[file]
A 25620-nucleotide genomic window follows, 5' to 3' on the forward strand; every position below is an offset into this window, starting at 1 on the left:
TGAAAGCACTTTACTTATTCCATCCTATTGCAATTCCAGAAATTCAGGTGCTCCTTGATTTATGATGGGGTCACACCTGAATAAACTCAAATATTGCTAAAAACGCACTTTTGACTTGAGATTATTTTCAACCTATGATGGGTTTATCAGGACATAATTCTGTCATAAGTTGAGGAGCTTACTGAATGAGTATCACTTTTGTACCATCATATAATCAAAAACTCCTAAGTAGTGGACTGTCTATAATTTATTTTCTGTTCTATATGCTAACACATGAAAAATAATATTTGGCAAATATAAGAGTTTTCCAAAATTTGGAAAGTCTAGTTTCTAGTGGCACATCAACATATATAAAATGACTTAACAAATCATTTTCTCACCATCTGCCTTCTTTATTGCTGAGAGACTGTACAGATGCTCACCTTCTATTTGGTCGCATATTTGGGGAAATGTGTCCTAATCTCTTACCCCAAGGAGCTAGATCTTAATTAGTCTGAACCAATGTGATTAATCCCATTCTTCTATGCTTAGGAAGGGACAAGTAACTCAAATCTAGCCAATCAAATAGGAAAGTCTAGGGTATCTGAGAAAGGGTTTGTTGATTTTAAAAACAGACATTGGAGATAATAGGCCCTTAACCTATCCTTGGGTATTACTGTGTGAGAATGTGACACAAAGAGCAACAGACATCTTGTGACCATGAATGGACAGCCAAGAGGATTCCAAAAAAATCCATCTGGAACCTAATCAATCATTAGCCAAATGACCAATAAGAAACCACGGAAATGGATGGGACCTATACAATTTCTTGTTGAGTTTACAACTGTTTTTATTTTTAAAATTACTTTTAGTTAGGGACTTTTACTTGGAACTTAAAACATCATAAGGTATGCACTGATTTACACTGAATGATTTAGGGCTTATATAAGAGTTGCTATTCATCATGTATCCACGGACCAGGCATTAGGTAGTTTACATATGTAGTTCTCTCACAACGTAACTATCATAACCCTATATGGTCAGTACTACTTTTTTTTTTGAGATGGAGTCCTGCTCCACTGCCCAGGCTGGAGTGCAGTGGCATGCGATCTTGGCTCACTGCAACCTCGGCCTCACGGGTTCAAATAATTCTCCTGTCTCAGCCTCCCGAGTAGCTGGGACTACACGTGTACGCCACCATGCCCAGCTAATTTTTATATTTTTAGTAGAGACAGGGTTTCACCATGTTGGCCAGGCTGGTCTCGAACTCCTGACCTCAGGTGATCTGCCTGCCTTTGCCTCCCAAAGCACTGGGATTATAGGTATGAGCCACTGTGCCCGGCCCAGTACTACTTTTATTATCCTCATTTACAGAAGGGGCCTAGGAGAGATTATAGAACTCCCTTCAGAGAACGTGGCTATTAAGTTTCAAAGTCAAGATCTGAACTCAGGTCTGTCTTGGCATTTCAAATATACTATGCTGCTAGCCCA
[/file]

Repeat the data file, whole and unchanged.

A 25620-nucleotide genomic window follows, 5' to 3' on the forward strand; every position below is an offset into this window, starting at 1 on the left:
TGAAAGCACTTTACTTATTCCATCCTATTGCAATTCCAGAAATTCAGGTGCTCCTTGATTTATGATGGGGTCACACCTGAATAAACTCAAATATTGCTAAAAACGCACTTTTGACTTGAGATTATTTTCAACCTATGATGGGTTTATCAGGACATAATTCTGTCATAAGTTGAGGAGCTTACTGAATGAGTATCACTTTTGTACCATCATATAATCAAAAACTCCTAAGTAGTGGACTGTCTATAATTTATTTTCTGTTCTATATGCTAACACATGAAAAATAATATTTGGCAAATATAAGAGTTTTCCAAAATTTGGAAAGTCTAGTTTCTAGTGGCACATCAACATATATAAAATGACTTAACAAATCATTTTCTCACCATCTGCCTTCTTTATTGCTGAGAGACTGTACAGATGCTCACCTTCTATTTGGTCGCATATTTGGGGAAATGTGTCCTAATCTCTTACCCCAAGGAGCTAGATCTTAATTAGTCTGAACCAATGTGATTAATCCCATTCTTCTATGCTTAGGAAGGGACAAGTAACTCAAATCTAGCCAATCAAATAGGAAAGTCTAGGGTATCTGAGAAAGGGTTTGTTGATTTTAAAAACAGACATTGGAGATAATAGGCCCTTAACCTATCCTTGGGTATTACTGTGTGAGAATGTGACACAAAGAGCAACAGACATCTTGTGACCATGAATGGACAGCCAAGAGGATTCCAAAAAAATCCATCTGGAACCTAATCAATCATTAGCCAAATGACCAATAAGAAACCACGGAAATGGATGGGACCTATACAATTTCTTGTTGAGTTTACAACTGTTTTTATTTTTAAAATTACTTTTAGTTAGGGACTTTTACTTGGAACTTAAAACATCATAAGGTATGCACTGATTTACACTGAATGATTTAGGGCTTATATAAGAGTTGCTATTCATCATGTATCCACGGACCAGGCATTAGGTAGTTTACATATGTAGTTCTCTCACAACGTAACTATCATAACCCTATATGGTCAGTACTACTTTTTTTTTTGAGATGGAGTCCTGCTCCACTGCCCAGGCTGGAGTGCAGTGGCATGCGATCTTGGCTCACTGCAACCTCGGCCTCACGGGTTCAAATAATTCTCCTGTCTCAGCCTCCCGAGTAGCTGGGACTACACGTGTACGCCACCATGCCCAGCTAATTTTTATATTTTTAGTAGAGACAGGGTTTCACCATGTTGGCCAGGCTGGTCTCGAACTCCTGACCTCAGGTGATCTGCCTGCCTTTGCCTCCCAAAGCACTGGGATTATAGGTATGAGCCACTGTGCCCGGCCCAGTACTACTTTTATTATCCTCATTTACAGAAGGGGCCTAGGAGAGATTATAGAACTCCCTTCAGAGAACGTGGCTATTAAGTTTCAAAGTCAAGATCTGAACTCAGGTCTGTCTTGGCATTTCAAATATACTATGCTGCTAGCCCA